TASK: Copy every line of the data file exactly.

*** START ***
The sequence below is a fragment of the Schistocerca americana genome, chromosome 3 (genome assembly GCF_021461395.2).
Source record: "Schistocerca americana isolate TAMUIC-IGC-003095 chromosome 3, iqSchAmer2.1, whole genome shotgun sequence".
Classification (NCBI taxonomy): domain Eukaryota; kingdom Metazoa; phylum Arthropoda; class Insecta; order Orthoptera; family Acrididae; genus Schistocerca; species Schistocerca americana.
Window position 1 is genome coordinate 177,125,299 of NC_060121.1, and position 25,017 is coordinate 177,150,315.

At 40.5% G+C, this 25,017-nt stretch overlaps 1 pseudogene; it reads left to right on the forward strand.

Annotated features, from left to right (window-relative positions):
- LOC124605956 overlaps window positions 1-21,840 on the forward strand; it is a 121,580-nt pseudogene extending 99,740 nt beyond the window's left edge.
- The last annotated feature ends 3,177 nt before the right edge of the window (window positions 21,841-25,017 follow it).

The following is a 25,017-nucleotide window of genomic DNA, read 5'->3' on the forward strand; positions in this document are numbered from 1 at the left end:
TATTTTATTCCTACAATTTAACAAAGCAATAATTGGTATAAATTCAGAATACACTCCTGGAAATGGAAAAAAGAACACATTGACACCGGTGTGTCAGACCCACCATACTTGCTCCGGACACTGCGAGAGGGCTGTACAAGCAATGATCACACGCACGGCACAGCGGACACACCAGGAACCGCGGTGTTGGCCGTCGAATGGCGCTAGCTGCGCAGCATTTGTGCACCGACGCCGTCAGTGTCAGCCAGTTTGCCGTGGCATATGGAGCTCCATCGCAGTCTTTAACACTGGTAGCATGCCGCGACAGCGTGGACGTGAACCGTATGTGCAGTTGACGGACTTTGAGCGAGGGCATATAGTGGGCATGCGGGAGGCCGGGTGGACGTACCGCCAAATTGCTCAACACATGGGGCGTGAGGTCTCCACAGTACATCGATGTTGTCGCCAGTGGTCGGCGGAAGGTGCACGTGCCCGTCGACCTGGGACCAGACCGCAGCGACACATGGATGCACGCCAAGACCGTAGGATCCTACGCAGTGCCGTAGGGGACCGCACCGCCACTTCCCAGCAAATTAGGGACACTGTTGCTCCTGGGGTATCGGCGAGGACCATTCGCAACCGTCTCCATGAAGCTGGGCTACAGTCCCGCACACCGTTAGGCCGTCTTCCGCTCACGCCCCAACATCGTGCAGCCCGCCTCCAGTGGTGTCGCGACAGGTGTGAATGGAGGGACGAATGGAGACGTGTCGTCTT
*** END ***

The sequence below is a fragment of the Schistocerca americana genome, chromosome 3 (genome assembly GCF_021461395.2).
Source record: "Schistocerca americana isolate TAMUIC-IGC-003095 chromosome 3, iqSchAmer2.1, whole genome shotgun sequence".
Classification (NCBI taxonomy): domain Eukaryota; kingdom Metazoa; phylum Arthropoda; class Insecta; order Orthoptera; family Acrididae; genus Schistocerca; species Schistocerca americana.
Window position 1 is genome coordinate 177,125,299 of NC_060121.1, and position 25,017 is coordinate 177,150,315.

At 40.5% G+C, this 25,017-nt stretch overlaps 1 pseudogene; it reads left to right on the forward strand.

Annotated features, from left to right (window-relative positions):
- LOC124605956 overlaps window positions 1-21,840 on the forward strand; it is a 121,580-nt pseudogene extending 99,740 nt beyond the window's left edge.
- The last annotated feature ends 3,177 nt before the right edge of the window (window positions 21,841-25,017 follow it).

The following is a 25,017-nucleotide window of genomic DNA, read 5'->3' on the forward strand; positions in this document are numbered from 1 at the left end:
TATTTTATTCCTACAATTTAACAAAGCAATAATTGGTATAAATTCAGAATACACTCCTGGAAATGGAAAAAAGAACACATTGACACCGGTGTGTCAGACCCACCATACTTGCTCCGGACACTGCGAGAGGGCTGTACAAGCAATGATCACACGCACGGCACAGCGGACACACCAGGAACCGCGGTGTTGGCCGTCGAATGGCGCTAGCTGCGCAGCATTTGTGCACCGACGCCGTCAGTGTCAGCCAGTTTGCCGTGGCATATGGAGCTCCATCGCAGTCTTTAACACTGGTAGCATGCCGCGACAGCGTGGACGTGAACCGTATGTGCAGTTGACGGACTTTGAGCGAGGGCATATAGTGGGCATGCGGGAGGCCGGGTGGACGTACCGCCAAATTGCTCAACACATGGGGCGTGAGGTCTCCACAGTACATCGATGTTGTCGCCAGTGGTCGGCGGAAGGTGCACGTGCCCGTCGACCTGGGACCAGACCGCAGCGACACATGGATGCACGCCAAGACCGTAGGATCCTACGCAGTGCCGTAGGGGACCGCACCGCCACTTCCCAGCAAATTAGGGACACTGTTGCTCCTGGGGTATCGGCGAGGACCATTCGCAACCGTCTCCATGAAGCTGGGCTACAGTCCCGCACACCGTTAGGCCGTCTTCCGCTCACGCCCCAACATCGTGCAGCCCGCCTCCAGTGGTGTCGCGACAGGTGTGAATGGAGGGACGAATGGAGACGTGTCGTCTT